Take the 2-minute tour ×
Stack Overflow is a question and answer site for professional and enthusiast programmers. It's 100% free, no registration required.

For the following line of C# code:

BitArray bitty = new BitArray(new[] {false, false, true, false});

If I evaluate "bitty" in the Watch window, I don't see the members of the collection. If I evaluate "bitty, results", which is supposed to enumerate the IEnumerable and show the results, I get the message "Only Enumerable types can have Results View", even though a BitArray IS an IEnumerable.

Why does the debugger do this?

CLARIFICAITON: I'm asking what is happening inside the VS Debugger Expression Evaluator, NOT asking how to view a BitArray in the debugger..

share|improve this question
add comment

1 Answer

up vote 14 down vote accepted

The results view only works for collections which meet the following conditions:

  1. Implement IEnumerable<T> or IEnumerable (VB.Net only works for IEnumerable<T>)
  2. Do not implement IList, IList<T>, ICollection or ICollection<T> (C# restriction only)
  3. Do not have a DebuggerTypeProxy attribute
  4. System.Core.dll is loaded in the debugee process

In this case BitArray implements both IEnumerable and ICollection. The latter disqualifies it from being used with the results view.

One way to work around this is to use the Cast extension method. This produces an IEnumerable<T> value from which you can use the results view

bitty.Cast<bool>(), results

The reason for #2 is a combination of factors:

  • The Results view was originally invented to solve a very specific problem: the debugging experience of C# iterators (and by extension LINQ queries) was poor. There was simply no good way to view the contents of the IEnumerable<T>.
  • The Results view is not free and does have very specific risks. In particular it will eagerly and synchronously load the entire collection into memory. This can cause issues with collections backed by database queries, extremely large or infinite collections
  • Every known IList/<T> and ICollection<T> type already have a method that let you view the contents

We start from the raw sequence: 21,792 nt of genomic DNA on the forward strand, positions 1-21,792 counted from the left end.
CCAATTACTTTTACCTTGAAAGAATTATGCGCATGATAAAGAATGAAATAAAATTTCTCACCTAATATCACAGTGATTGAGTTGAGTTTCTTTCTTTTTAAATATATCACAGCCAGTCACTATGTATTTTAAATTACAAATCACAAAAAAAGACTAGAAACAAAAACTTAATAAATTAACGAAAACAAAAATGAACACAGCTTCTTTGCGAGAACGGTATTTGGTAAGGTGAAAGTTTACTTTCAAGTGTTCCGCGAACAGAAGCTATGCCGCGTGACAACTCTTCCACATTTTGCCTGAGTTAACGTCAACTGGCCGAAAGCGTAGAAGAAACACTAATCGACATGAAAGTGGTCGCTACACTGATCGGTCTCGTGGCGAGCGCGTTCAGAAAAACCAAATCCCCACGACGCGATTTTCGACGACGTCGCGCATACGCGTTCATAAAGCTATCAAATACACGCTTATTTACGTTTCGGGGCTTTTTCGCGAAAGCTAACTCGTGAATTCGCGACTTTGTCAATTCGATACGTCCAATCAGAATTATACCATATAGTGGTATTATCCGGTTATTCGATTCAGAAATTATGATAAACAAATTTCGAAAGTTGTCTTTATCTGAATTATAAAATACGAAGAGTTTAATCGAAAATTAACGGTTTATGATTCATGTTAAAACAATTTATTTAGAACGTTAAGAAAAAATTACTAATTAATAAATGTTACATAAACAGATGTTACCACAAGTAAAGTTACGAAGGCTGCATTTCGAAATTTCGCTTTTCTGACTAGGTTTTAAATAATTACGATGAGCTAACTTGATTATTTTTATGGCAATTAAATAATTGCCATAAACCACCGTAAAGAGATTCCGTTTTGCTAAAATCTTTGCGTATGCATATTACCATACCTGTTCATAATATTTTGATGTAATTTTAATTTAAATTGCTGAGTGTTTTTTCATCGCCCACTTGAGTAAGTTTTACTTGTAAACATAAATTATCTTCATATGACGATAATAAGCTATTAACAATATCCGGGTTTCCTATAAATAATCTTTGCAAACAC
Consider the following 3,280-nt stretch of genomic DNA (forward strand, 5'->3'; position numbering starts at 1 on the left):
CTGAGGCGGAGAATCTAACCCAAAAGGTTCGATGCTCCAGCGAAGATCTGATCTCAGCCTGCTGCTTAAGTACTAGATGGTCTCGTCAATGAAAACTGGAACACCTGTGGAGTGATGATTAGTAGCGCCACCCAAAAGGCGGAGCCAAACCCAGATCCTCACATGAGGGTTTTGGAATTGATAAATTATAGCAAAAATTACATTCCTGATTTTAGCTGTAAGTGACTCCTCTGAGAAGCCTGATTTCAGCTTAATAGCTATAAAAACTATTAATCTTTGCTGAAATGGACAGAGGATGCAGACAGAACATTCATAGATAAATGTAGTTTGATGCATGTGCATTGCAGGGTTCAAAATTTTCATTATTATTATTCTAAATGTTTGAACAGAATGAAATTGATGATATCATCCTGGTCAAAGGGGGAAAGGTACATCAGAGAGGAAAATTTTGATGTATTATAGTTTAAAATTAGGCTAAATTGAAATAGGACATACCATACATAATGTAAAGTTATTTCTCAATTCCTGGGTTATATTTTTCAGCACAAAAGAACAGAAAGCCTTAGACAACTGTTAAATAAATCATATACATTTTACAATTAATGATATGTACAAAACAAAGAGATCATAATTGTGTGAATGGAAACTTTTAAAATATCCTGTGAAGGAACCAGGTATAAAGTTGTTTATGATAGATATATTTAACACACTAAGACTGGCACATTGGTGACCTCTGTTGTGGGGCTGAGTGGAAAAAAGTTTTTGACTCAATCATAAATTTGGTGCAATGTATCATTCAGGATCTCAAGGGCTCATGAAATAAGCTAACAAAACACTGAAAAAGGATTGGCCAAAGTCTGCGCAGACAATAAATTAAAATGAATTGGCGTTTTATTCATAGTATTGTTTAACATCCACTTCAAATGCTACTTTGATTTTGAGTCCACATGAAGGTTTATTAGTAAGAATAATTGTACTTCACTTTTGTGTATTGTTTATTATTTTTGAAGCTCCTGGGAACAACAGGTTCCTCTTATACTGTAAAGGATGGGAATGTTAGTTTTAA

Hence the C# team decided to minimize risk and not add IEnumerable<T> to types which they felt already displayed well. VB.Net chose the other direction and will display it for any IEnumerable<T>.

You might rightfully ask how two teams could look at the same data and make different decisions. It comes down to perspective and of course time. The VB.Net team was very keen on providing a great LINQ debugging experience. VB.Net has a long history of providing a rich debugging + ENC experience and hence was more accustomed / willing to take this type of risk on and additionally had the bandwidth to test it. C# was simply more risk averse, very tight on the schedule and pragmatically decided against it.

Note: My earlier confusion about IEnumerable not being supported is because that's actually the case in the VB expression evaluator. The C# expression evaluator does support IEnumerable though and by the above rules.

share|improve this answer
    
But the results view is available on the non-generic IEnumerable... –  Jeff Mercado Apr 4 '11 at 21:23
    
@Jeff you're right it should be ... investigating –  JaredPar Apr 4 '11 at 21:27
    
@Jeff, ah figured it out. Answer updated –  JaredPar Apr 4 '11 at 21:38
    
@Jared: Now that's interesting. I was hovering around the idea that not applying the DebuggerTypeProxyAttribute kept it from showing up. I've noticed that other collections (generic and non-generic) applying this but not all. This would explain it though I wonder if this is actually documented somewhere. –  Jeff Mercado Apr 4 '11 at 21:46
    
@Jeff it's not documented unfortunately and the VB and C# debuggers have different rules (in different versions of Visual Studio no less) on when the Results view will get displayed. I should probably write it down somewhere ... –  JaredPar Apr 4 '11 at 21:47
show 3 more comments

Your Answer

 
discard

By posting your answer, you agree to the privacy policy and terms of service.

Not the answer you're looking for? Browse other questions tagged or ask your own question.